Residents of a small island village in Stonington hope the state’s plan for their bridge isn’t set in stone.
Well, actually, they do want it set in stone — literally.
Nearly 180 people have signed a petition calling on the Maine Department of Transportation to rethink its plan to replace the Oceanville bridge. They want the department to consider preserving the existing granite stone abutments that have held up the 39-foot span and connected Oceanville with the rest of Stonington for more than 80 years.
Oceanville resident Bill Turner started the petition. He and many petitioners acknowledge that the bridge needs to be replaced, he said. But they questioned DOT’s current plan to build a longer bridge and get rid of the stone abutments, which serve as a nod to Stonington and Deer Isle’s proud history of granite quarrying.
“It’s sort of an iconic little bridge,” Turner said. “[The abutments] are representative of the granite industry that used to thrive here in Stonington.”
DOT is scheduled to replace the bridge — the only way on and off the island of Oceanville — with a new concrete one in 2023 and 2024, to the tune of $3.6 million. A bridge has been there in some form since the 1800s. The current bridge was built in 1940 and updated in 1968.
But the abutments residents want to save are in poor condition, according to DOT, and there are numerous other deficiencies. The bridge can only bear one large truck at a time, it has rusting beams, and its banks are eroding.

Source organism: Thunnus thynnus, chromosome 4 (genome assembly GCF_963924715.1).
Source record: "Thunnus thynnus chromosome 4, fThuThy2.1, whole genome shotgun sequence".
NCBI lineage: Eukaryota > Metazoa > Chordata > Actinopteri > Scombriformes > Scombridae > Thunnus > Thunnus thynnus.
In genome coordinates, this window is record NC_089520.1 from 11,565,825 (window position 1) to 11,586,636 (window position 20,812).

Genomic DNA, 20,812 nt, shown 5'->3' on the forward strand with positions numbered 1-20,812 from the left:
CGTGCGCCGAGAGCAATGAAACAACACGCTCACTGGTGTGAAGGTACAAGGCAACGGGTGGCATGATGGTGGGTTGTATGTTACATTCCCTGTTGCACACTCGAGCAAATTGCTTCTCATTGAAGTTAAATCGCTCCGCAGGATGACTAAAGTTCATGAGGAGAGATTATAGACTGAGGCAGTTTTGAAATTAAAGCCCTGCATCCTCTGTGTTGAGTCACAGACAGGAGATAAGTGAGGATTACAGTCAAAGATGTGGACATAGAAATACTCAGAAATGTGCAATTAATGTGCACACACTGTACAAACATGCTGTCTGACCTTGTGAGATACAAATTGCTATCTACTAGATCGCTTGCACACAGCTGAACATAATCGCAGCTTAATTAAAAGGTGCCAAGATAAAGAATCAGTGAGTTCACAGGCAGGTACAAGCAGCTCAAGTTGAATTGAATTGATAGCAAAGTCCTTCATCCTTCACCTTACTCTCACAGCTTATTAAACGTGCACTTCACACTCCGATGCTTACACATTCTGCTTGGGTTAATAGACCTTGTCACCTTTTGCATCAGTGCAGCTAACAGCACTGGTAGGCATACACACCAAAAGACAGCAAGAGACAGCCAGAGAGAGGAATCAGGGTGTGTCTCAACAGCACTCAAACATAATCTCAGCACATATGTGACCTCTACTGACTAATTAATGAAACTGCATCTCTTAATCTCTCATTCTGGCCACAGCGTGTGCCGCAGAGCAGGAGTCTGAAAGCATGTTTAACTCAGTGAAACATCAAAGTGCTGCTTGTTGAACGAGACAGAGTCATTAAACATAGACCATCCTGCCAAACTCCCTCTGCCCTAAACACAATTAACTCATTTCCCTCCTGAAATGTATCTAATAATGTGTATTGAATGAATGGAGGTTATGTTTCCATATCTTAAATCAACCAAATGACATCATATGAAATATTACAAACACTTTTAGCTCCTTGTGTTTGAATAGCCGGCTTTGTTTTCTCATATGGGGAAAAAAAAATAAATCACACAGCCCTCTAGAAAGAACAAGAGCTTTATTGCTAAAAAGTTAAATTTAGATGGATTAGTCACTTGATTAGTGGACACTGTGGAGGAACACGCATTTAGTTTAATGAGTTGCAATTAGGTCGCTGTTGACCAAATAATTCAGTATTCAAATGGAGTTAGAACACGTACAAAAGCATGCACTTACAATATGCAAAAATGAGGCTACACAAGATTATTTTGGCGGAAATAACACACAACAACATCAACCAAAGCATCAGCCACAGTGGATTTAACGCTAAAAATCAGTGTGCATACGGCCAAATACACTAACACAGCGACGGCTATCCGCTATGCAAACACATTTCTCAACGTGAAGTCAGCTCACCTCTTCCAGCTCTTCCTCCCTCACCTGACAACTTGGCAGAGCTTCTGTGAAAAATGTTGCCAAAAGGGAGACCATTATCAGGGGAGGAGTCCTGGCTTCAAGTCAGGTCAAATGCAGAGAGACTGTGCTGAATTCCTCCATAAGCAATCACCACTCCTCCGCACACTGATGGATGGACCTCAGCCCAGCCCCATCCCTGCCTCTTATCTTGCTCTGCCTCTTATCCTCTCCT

The abutments have loose, shifting and missing granite blocks, as well as a noticeable bulge in one of the abutments that could be indicative of movement around the foundation.
DOT considered replacing just the upper portion of the bridge and leaving the abutments, but that idea was scrapped due to high construction costs and a shorter life span than a complete replacement.
The condition of the abutments is driving the need for replacement as much as the steel superstructure, according to DOT.
The current plan is to put in a new 75-foot bridge with concrete abutments and protective riprap.
Turner and other residents went before the Stonington Select Board Monday to ask for their backing in the attempt to preserve the stone. He is hopeful that DOT will listen to their concerns.
“We feel like we are losing our heritage, and one-by-one things are removed, and they don’t come back,” he said.
Stonington was incorporated in 1897 and, at the time, had a dozen granite quarry operations. Granite from Deer Isle-Stonington has been used in several Northeast landmarks, including Grand Central Terminal, the Rockefeller Center skating rink and the Museum of Fine Arts in Boston.
The department has received the petition signed by 178 people but hasn’t made any determination on the abutments.
DOT previously said that they planned to work on final design through the rest of the year and into 2023 and construction would begin in fall 2023. A spokesperson said this week that the department is planning to talk to town officials about the issue later this summer.